In this proceeding, having for its purpose the vindication of the court's authority and the exercise of its undisputed power to enforce its decree by requiring compliance with its terms, the United States Court was entirely unfettered and uncontrolled by the state statute of limitations, or by laches. In every relevant and substantial aspect such a proceedings falls within the well established rule that the United States is not bound by state statutes of limitations or by laches.3 Such state statutes are irrelevant in determining the rules which bar enforcement of an equitable right created by Congress.4 While the question was not there involved, in this very case, 336 U.S. 187, 194, 69 S.Ct. 497, 93 L.Ed. 599, supra, the Supreme Court considered the fact that one of the results of the restitution order would be the recovery by the employees of the back wages to be immaterial, since the primary purpose of the equitable remedy of civil contempt was a vindication of the court's authority. This is clear implication that a state statute of limitations upon the recovery of a suit for unpaid wages by the employee was not material in the equitable proceeding to require restitution. Such has been the uniform holding of this and other courts in similar proceedings seeking restitution under the Emergency Price Control Act, 50 U.S.C.A.Appendix, § 901 et seq.5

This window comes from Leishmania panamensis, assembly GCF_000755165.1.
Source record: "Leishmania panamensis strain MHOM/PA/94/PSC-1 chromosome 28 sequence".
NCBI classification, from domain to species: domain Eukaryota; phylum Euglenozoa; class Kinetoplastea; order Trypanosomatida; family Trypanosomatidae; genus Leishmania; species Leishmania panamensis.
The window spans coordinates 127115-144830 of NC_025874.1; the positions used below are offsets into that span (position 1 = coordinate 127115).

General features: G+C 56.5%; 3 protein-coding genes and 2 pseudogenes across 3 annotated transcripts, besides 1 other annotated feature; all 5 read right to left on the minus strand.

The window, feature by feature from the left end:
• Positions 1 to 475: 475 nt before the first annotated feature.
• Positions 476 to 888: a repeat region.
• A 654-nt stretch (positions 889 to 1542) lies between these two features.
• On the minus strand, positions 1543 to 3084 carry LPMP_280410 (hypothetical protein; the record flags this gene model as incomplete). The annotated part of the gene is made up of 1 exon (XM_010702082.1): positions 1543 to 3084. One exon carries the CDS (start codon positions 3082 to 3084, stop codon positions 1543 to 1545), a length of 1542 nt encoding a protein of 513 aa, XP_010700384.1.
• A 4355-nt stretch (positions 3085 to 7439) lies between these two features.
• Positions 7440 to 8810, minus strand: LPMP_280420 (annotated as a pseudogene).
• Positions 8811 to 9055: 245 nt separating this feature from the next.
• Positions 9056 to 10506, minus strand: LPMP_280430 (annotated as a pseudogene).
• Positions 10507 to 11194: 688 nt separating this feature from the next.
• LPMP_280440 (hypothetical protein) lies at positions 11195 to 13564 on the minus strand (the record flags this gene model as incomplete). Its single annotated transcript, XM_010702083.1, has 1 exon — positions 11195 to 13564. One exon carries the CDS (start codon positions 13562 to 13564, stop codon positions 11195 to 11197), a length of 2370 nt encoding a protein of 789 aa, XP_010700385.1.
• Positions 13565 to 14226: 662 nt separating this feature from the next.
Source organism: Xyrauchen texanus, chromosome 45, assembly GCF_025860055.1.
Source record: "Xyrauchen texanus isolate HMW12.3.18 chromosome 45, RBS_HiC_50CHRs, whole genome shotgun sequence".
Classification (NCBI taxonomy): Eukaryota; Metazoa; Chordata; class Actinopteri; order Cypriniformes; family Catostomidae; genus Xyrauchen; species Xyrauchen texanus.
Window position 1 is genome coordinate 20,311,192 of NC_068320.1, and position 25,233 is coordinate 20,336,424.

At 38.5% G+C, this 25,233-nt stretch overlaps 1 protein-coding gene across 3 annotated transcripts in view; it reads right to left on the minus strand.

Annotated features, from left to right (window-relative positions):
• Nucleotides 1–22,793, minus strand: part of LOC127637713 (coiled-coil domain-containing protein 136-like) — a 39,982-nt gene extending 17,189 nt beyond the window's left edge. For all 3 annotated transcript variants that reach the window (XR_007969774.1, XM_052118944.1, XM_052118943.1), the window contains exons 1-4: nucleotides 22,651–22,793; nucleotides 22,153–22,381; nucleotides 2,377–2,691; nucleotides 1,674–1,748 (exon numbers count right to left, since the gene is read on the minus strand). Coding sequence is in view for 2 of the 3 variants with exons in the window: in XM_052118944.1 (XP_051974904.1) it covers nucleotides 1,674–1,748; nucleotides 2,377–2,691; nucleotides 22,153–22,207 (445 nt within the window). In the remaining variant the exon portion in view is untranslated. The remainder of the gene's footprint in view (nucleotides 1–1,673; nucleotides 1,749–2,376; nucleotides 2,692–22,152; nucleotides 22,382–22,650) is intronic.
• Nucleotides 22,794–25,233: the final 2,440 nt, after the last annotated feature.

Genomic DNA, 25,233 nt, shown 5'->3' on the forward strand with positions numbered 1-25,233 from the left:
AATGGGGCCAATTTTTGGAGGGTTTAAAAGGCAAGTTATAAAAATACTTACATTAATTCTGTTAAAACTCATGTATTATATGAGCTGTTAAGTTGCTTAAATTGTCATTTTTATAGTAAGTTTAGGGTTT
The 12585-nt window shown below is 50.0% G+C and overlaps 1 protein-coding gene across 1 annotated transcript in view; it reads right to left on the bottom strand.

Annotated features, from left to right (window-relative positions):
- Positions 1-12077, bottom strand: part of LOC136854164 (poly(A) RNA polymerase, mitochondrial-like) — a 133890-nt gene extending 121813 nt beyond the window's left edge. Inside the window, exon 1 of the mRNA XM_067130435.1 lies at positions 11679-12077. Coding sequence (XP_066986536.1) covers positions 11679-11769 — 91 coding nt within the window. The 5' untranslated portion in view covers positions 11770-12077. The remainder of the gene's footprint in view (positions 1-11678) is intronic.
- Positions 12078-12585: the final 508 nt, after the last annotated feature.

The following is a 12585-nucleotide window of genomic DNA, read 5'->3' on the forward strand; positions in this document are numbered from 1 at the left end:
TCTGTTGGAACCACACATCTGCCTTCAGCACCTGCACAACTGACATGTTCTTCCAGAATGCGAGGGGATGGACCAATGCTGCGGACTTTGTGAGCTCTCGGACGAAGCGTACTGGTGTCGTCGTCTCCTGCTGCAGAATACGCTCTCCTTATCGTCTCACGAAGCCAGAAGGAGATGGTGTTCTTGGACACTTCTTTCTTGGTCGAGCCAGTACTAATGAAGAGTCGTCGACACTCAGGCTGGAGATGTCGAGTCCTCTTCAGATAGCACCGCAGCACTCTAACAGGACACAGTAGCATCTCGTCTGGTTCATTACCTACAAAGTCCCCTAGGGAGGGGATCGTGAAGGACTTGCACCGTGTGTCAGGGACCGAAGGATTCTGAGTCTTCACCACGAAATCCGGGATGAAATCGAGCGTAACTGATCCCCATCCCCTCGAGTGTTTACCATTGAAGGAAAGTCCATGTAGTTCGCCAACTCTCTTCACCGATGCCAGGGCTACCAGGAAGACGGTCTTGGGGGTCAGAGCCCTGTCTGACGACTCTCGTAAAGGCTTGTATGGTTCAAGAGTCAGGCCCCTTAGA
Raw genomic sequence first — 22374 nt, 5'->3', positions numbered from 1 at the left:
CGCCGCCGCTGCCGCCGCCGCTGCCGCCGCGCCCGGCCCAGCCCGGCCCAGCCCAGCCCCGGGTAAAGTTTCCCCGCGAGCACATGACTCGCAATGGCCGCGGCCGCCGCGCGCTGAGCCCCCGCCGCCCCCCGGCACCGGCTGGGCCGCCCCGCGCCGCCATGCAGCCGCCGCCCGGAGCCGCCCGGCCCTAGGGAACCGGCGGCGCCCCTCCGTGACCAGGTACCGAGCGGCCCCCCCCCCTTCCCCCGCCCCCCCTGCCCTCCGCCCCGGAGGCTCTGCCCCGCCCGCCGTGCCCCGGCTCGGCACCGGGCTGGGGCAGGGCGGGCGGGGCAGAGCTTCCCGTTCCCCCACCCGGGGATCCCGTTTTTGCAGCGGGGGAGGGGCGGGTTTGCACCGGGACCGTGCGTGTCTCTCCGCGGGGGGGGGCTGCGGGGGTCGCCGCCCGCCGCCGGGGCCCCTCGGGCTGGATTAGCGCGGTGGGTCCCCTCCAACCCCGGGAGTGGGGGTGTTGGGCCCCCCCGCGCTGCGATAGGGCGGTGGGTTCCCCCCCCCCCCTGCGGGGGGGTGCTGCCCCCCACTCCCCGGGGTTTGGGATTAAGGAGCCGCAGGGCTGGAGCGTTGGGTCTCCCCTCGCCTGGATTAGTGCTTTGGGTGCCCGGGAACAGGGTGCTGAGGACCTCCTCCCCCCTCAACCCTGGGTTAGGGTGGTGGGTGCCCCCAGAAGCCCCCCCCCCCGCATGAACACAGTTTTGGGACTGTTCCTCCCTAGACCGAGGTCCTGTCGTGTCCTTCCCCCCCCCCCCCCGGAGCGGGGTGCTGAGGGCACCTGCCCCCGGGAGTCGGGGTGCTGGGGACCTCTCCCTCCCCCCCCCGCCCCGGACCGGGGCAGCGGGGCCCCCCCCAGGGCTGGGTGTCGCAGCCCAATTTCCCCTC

Appellants' remaining point of error is no better maintained. Its weakness results from the unsoundness of the premise asserted that the 1941 judgment was entirely reversed and set aside by this court. To the contrary, in substance and effect, the provisions of that decree which afforded the basis for the order now questioned, that an accounting be made of unpaid wages from the period of its date, was not at all disturbed. The original decree of the trial court was declared too broad and ordered restricted but the infirmity found in no way related to the unpaid wages found to be due the employees to whom that decree related. In other words, the restriction in nowise effected a diminution of the obligation of the defendants to the employees now in question which the court directed the defendants to discharge by payment. The effect of the decision and judgment of this court, except for the disapproval and reversal of the broad provision of the original injunction enjoining the defendants 'from violating any of the provisions of the Fair Labor Standards Act,' was to not only approve the other provisions of the injunction but also to actually extend such provisions to additional employees at branch businesses of the defendants which were not included in the original injunction. The matter is well stated in the memorandum opinion of the District Court in this case.6 For these reasons the authorities relied upon by the defendants dealing, as they do, with cases where the applicable terms of an injunction are reversed,7 do not control the situation here.